Altered SNS signaling is associated with many pathological conditions. In autoimmune diseases, catecholamines modulate disease states in a phase-dependent manner. For example, in an experimental autoimmune encephalomyelitis (EAE) model, NE acts differently in the central and peripheral nervous systems at the induction and effector phases [36]. In the induction phase, β2-adrenergic signaling promotes microglial inflammation at spinal cord while suppresses CD4+ T-cell proliferation and skewing toward Th17 at the draining lymph nodes. In the effector phase, α1-adrenergic signaling activates microglia, macrophages, and dendritic cells and suppresses regulatory T-cell responses at both sites [36]. Chronic cold-stress stimulation ameliorates neuroinflammation by suppressing antigen presentation by monocytes in the bone marrow via β3-adrenergic receptor signaling [37]. In an EAE mouse model, pathogenic T-cell entry into the central nervous system (CNS) is induced by neural activation. Gravity-induced activation of sensory nerves leads to SNS-mediated C–C motif chemokine ligand 20 and IL-6 production in endothelial cells of dorsal blood vessel in the fifth lumbar cord, resulting in the accumulation of pathogenic CD4+ T cells in the CNS [38].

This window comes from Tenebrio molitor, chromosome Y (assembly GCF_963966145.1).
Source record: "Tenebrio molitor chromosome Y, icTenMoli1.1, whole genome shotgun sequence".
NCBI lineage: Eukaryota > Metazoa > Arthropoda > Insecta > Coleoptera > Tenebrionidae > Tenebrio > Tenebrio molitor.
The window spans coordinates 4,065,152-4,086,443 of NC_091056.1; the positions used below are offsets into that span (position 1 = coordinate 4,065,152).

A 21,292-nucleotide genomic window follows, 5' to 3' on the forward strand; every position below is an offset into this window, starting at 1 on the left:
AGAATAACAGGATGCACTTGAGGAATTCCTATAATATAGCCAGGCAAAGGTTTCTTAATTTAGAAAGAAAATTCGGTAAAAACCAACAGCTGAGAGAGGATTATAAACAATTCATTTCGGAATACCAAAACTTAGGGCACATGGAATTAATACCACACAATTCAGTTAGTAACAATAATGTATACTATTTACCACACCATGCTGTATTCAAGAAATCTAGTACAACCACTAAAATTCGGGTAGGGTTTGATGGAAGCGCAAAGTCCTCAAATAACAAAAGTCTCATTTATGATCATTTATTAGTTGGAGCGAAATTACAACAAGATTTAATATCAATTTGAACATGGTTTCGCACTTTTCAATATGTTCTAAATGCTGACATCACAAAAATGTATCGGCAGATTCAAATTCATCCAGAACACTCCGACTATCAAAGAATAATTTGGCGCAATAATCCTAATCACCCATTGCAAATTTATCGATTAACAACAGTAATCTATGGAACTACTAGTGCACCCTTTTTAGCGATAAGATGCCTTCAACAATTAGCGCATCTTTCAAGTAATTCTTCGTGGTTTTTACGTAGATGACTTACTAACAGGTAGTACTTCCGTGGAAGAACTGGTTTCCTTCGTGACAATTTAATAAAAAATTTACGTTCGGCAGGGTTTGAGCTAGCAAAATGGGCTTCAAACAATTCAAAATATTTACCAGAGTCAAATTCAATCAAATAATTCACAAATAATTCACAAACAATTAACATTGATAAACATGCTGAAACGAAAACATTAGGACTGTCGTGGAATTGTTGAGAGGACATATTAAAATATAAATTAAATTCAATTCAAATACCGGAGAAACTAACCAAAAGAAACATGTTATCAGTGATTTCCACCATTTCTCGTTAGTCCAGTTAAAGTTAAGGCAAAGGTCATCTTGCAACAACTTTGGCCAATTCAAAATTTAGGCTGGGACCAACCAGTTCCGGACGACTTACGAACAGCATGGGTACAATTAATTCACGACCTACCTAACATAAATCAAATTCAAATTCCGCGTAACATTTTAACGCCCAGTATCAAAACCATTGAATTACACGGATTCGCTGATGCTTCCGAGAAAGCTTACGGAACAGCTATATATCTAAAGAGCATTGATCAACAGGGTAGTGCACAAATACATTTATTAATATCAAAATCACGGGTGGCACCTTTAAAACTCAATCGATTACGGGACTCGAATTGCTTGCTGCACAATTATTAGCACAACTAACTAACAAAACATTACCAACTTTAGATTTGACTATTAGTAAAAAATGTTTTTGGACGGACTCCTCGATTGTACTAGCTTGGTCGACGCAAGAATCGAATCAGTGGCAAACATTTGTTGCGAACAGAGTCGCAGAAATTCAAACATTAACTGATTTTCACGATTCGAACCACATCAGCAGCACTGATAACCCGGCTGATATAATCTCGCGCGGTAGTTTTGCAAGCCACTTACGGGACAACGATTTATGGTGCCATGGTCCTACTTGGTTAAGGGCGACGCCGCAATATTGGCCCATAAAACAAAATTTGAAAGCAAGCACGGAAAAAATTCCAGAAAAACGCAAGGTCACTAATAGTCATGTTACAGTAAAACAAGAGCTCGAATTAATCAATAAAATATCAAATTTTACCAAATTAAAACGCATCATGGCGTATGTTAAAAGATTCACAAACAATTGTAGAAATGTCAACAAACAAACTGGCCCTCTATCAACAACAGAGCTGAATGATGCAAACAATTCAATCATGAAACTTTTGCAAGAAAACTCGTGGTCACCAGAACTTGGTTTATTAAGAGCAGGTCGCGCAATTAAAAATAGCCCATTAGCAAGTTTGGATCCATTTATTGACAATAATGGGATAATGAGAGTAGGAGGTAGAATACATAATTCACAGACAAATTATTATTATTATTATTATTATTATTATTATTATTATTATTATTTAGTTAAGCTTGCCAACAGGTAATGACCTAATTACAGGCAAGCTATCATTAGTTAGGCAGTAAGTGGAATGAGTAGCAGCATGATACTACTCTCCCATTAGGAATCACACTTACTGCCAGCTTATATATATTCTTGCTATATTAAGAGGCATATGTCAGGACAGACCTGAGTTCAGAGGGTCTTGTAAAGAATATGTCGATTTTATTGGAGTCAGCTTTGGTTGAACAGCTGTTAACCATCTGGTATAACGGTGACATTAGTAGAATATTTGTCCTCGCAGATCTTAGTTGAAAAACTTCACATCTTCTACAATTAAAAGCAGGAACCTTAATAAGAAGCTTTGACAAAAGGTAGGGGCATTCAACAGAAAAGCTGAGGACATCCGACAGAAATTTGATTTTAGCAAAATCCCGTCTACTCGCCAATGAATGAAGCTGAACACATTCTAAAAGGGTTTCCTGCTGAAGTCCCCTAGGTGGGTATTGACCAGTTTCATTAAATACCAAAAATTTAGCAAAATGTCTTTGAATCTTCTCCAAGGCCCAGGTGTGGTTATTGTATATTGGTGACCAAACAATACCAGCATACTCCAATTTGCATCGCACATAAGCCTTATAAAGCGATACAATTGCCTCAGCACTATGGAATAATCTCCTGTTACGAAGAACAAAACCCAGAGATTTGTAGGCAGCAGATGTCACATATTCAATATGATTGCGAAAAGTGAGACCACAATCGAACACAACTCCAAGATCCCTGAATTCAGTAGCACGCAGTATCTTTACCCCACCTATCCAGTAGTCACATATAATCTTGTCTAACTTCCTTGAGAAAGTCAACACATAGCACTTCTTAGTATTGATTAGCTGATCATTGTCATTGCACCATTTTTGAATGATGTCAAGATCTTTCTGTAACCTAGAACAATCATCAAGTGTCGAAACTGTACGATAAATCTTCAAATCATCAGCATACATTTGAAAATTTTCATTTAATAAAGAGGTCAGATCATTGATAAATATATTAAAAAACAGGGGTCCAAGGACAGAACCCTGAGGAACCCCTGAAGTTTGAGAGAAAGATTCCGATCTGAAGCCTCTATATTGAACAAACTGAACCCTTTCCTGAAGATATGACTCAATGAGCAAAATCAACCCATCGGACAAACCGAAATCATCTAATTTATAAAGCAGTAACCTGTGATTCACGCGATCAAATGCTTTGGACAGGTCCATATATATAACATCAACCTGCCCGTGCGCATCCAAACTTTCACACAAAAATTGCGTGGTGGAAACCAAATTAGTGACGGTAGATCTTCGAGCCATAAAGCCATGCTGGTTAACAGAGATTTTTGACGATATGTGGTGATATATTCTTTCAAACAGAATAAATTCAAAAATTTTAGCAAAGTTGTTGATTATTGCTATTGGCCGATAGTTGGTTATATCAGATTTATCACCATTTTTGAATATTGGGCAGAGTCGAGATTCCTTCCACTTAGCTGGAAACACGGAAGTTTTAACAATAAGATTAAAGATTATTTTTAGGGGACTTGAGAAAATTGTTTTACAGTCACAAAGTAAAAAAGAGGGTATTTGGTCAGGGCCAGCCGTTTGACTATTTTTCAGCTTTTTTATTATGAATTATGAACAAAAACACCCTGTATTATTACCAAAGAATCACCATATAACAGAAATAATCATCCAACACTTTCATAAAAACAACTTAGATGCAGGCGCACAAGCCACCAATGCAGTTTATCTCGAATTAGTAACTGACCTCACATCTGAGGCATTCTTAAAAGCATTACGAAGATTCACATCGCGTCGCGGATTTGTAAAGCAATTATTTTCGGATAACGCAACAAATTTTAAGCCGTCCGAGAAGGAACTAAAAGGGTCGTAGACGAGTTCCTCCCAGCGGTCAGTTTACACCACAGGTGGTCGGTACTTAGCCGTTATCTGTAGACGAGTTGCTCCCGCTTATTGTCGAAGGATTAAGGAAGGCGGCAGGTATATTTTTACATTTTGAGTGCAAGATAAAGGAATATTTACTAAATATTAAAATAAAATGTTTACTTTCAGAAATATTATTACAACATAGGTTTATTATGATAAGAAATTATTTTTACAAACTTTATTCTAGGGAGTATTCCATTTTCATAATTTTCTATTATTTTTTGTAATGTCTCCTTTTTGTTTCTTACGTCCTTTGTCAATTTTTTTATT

SNS dysfunction has been implicated in the development of cardiovascular diseases [39] and metabolic disorders [40]. SNS overactivation contributes to hypertension partly by stimulating the renin–angiotensin–aldosterone system [41]. Patients with type 2 diabetes show increased peak mean arterial pressure and blood pressure excursions throughout the day, which is partly due to the augmented sympathetic vascular transduction [42]. In diabetes, sympathetic nerve activation and catecholamine-producing leukocytes induces myelopoiesis in the spleen and accelerates atherosclerosis [43]. Excessive cardiac sympathetic activation in patients with chronic heart failure can lead to poor prognosis [44]. Inflammation in the stellate ganglia (STG), from which the postganglionic sympathetic neurons projecting to the heart primarily originate, is observed in patients with ventricular arrhythmias [45]. Macrophage depletion in the STG decreases cardiac sympathoexcitation and ventricular arrhythmias in rats with chronic heart failure [46]. These studies highlight the importance of regulating the sympathetic nerve activity for the treatment of cardiovascular and metabolic diseases. The crosstalk between the SNS and the immune system has attracted much attention, but the precise mechanisms of its regulation remain unclear.